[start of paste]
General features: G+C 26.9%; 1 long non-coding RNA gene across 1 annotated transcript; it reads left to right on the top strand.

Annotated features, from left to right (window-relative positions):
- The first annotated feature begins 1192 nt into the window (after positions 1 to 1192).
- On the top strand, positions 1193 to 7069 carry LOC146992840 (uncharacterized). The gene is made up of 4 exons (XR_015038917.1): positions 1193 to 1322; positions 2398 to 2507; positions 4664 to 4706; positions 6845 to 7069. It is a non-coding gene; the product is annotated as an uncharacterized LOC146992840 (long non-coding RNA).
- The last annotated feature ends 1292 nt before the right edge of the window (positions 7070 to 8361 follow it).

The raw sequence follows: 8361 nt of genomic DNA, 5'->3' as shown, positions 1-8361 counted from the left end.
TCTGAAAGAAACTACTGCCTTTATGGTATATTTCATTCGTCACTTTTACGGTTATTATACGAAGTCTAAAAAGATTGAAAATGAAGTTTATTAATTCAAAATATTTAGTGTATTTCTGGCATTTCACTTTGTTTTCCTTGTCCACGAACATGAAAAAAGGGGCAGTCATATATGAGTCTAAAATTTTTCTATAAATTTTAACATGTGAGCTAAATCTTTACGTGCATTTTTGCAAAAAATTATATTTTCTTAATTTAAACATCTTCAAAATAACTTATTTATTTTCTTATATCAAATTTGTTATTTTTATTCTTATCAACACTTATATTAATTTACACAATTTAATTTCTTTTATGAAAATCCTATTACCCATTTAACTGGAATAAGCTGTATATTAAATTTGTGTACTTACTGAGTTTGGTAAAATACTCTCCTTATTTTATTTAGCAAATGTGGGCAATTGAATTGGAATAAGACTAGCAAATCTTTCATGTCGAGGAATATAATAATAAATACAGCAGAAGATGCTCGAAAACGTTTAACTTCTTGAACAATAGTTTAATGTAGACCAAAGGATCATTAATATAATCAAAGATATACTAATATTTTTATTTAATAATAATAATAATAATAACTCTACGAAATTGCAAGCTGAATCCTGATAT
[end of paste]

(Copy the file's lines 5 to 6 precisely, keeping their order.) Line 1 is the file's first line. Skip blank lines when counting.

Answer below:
- The last annotated feature ends 1292 nt before the right edge of the window (positions 7070 to 8361 follow it).

The raw sequence follows: 8361 nt of genomic DNA, 5'->3' as shown, positions 1-8361 counted from the left end.